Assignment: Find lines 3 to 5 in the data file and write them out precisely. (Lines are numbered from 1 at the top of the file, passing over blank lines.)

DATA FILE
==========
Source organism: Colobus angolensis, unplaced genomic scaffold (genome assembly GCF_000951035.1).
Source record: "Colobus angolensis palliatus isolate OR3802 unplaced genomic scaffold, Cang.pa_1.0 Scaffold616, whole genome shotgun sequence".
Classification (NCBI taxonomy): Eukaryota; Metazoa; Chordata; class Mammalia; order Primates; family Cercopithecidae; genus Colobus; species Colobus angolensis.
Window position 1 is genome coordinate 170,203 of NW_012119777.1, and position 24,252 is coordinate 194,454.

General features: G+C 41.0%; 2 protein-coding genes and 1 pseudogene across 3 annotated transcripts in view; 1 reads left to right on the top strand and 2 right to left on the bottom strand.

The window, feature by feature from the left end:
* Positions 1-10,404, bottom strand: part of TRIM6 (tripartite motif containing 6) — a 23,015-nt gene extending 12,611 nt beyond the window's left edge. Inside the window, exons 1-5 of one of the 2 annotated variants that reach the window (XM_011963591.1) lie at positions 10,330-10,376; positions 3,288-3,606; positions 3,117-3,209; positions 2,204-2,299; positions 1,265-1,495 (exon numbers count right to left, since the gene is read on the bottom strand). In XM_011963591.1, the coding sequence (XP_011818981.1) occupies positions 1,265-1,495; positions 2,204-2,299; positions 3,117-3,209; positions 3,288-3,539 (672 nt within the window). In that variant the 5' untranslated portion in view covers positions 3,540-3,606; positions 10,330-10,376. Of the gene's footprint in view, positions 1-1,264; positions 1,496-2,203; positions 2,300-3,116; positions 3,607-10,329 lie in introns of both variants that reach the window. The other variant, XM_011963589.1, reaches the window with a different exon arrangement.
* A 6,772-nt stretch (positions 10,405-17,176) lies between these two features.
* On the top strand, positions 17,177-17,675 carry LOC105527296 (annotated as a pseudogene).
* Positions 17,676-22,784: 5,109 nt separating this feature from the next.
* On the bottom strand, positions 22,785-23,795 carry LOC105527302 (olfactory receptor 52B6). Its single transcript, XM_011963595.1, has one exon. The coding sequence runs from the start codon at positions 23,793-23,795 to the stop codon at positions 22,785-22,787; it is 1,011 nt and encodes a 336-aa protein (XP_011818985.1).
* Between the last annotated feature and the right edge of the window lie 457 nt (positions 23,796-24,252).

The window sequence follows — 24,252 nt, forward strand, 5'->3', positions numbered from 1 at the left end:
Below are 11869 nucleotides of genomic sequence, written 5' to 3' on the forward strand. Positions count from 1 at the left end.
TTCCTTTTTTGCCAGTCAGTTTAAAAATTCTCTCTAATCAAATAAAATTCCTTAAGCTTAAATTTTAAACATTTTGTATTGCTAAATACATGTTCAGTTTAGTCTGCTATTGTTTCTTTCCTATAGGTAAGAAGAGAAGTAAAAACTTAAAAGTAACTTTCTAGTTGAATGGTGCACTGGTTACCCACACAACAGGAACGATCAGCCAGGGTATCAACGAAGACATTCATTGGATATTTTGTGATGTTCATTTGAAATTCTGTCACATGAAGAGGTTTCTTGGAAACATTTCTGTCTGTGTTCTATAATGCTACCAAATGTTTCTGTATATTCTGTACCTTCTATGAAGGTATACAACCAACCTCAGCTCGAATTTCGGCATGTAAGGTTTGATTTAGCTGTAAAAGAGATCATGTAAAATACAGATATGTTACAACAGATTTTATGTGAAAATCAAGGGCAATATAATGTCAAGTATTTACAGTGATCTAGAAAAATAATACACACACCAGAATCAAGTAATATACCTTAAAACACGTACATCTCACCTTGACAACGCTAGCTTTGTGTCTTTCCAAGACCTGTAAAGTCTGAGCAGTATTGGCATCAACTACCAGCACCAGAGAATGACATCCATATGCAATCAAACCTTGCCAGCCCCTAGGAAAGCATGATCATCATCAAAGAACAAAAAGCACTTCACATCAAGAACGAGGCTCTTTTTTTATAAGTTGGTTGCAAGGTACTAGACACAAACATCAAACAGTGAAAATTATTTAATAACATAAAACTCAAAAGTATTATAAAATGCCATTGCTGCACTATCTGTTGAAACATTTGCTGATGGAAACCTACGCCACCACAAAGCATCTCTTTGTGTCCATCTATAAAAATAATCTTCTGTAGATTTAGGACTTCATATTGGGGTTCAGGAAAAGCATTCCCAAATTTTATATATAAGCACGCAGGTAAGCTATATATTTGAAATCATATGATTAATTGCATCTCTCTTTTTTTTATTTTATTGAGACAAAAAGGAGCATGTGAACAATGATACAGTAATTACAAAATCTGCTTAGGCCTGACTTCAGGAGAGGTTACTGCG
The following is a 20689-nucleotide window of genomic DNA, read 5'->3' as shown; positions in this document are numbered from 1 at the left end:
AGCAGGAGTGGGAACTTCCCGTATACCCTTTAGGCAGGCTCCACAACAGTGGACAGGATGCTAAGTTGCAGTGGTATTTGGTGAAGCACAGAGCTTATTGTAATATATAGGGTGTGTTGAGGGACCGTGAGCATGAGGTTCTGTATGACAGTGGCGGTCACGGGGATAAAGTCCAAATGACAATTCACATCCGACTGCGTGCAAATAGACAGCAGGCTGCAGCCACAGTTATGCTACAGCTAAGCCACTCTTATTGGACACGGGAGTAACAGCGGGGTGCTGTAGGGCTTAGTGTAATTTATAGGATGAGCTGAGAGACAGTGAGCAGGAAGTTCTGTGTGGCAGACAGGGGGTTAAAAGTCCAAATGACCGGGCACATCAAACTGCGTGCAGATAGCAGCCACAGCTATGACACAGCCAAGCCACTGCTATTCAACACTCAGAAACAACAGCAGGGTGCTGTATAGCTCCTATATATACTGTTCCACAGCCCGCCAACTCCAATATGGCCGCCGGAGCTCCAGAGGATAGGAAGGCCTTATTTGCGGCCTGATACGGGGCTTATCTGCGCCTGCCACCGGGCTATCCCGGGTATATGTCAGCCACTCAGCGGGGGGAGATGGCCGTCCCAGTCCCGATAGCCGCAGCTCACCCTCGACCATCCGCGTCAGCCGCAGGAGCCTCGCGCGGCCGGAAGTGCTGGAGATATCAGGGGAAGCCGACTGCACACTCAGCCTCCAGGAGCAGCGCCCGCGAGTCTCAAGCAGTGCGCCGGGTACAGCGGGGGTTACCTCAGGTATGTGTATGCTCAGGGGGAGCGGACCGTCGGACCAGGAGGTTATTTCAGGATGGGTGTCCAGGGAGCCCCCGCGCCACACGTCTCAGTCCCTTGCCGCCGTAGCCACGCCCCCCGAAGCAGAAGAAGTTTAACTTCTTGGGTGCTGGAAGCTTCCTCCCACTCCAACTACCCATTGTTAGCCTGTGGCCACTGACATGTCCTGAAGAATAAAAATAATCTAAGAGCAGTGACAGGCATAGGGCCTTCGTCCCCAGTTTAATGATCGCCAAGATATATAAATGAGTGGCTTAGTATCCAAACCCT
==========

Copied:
Classification (NCBI taxonomy): Eukaryota; Metazoa; Chordata; class Mammalia; order Primates; family Cercopithecidae; genus Colobus; species Colobus angolensis.
Window position 1 is genome coordinate 170,203 of NW_012119777.1, and position 24,252 is coordinate 194,454.

General features: G+C 41.0%; 2 protein-coding genes and 1 pseudogene across 3 annotated transcripts in view; 1 reads left to right on the top strand and 2 right to left on the bottom strand.